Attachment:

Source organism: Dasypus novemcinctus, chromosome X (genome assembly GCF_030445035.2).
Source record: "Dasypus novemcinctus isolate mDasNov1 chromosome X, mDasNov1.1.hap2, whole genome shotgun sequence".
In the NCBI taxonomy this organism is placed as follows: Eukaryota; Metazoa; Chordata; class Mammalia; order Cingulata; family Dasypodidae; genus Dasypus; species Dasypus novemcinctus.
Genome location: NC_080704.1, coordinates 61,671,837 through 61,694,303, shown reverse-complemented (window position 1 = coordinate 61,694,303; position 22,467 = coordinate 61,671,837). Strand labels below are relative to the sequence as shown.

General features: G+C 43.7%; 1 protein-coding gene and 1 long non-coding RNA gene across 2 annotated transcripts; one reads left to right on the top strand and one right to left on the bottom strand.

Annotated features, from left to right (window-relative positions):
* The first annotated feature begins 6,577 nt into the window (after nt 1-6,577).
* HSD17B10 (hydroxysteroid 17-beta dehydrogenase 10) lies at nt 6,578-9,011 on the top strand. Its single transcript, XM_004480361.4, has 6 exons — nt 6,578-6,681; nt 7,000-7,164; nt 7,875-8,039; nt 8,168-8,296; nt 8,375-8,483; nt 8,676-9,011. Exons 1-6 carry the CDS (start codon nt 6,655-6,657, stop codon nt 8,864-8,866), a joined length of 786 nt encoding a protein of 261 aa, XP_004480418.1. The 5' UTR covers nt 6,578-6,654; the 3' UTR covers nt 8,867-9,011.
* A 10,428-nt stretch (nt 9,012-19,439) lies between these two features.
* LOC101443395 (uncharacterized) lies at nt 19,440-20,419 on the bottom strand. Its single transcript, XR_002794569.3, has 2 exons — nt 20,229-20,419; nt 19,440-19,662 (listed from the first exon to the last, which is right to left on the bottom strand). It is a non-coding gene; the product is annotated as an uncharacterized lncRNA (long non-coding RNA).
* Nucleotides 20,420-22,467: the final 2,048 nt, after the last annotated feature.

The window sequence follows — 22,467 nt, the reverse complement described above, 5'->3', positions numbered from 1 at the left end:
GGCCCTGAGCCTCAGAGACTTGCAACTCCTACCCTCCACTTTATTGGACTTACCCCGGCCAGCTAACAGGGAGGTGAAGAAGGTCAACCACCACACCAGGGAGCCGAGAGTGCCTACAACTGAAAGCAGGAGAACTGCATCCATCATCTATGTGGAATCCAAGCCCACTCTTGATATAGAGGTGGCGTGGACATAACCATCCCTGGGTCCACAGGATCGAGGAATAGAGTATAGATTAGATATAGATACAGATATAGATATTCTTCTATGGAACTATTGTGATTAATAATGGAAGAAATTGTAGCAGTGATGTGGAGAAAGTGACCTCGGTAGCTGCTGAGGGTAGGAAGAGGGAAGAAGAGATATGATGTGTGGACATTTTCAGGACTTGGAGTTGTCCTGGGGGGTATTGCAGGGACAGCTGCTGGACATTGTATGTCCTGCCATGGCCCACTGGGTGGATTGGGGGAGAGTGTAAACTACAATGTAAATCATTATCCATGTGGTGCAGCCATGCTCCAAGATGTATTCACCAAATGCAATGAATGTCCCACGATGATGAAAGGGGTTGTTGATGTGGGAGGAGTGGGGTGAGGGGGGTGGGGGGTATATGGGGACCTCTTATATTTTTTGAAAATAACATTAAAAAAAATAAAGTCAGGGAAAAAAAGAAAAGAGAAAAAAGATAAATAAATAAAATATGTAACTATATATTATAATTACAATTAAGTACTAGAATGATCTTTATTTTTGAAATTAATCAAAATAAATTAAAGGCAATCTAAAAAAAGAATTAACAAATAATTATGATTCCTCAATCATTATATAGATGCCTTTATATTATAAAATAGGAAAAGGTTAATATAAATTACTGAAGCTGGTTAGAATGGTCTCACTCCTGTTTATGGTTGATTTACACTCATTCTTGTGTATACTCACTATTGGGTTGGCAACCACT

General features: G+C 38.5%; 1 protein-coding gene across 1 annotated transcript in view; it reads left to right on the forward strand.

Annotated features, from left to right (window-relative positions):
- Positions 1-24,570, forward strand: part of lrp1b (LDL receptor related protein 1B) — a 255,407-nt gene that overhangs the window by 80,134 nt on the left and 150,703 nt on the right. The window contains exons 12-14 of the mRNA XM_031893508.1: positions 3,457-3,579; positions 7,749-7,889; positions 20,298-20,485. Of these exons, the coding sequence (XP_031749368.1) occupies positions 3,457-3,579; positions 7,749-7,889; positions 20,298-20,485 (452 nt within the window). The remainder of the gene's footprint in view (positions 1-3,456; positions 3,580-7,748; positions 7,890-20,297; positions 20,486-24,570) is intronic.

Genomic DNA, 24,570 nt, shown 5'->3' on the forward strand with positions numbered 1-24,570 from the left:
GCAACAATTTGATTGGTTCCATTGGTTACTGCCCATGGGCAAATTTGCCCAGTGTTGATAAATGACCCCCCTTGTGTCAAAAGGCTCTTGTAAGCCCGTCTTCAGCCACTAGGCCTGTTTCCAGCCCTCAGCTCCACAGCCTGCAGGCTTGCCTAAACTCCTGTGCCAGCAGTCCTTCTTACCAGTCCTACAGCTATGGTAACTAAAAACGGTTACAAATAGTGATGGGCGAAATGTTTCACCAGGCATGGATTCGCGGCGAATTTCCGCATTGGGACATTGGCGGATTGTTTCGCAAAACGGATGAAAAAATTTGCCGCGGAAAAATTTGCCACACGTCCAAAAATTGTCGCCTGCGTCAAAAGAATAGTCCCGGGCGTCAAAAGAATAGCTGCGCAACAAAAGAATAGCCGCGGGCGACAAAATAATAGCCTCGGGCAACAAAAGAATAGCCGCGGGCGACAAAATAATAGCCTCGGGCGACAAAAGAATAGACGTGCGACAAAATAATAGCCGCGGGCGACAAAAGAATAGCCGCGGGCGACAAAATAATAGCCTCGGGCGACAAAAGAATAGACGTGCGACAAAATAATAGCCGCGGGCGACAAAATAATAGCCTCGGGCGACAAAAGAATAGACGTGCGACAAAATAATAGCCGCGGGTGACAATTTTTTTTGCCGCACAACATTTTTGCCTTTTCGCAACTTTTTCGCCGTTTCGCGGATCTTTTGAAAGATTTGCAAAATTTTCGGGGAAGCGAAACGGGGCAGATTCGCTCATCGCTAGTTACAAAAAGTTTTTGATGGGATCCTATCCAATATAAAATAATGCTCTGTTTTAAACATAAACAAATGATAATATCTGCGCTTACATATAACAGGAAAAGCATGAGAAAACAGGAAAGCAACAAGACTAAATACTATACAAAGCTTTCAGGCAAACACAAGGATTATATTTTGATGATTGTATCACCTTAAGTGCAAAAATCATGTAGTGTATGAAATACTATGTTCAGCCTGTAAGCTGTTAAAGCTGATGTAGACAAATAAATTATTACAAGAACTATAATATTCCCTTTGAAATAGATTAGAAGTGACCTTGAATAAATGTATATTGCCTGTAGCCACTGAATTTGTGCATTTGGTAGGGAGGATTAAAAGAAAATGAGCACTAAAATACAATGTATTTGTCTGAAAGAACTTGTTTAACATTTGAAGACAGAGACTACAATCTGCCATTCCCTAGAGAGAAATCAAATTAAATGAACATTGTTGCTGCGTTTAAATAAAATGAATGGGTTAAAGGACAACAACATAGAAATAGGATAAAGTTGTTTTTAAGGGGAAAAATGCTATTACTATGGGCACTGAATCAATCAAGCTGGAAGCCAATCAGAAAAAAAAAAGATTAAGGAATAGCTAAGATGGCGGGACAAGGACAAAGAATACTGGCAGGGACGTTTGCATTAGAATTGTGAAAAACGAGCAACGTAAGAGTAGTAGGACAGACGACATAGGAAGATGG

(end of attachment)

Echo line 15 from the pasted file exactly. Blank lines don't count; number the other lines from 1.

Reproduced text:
Annotated features, from left to right (window-relative positions):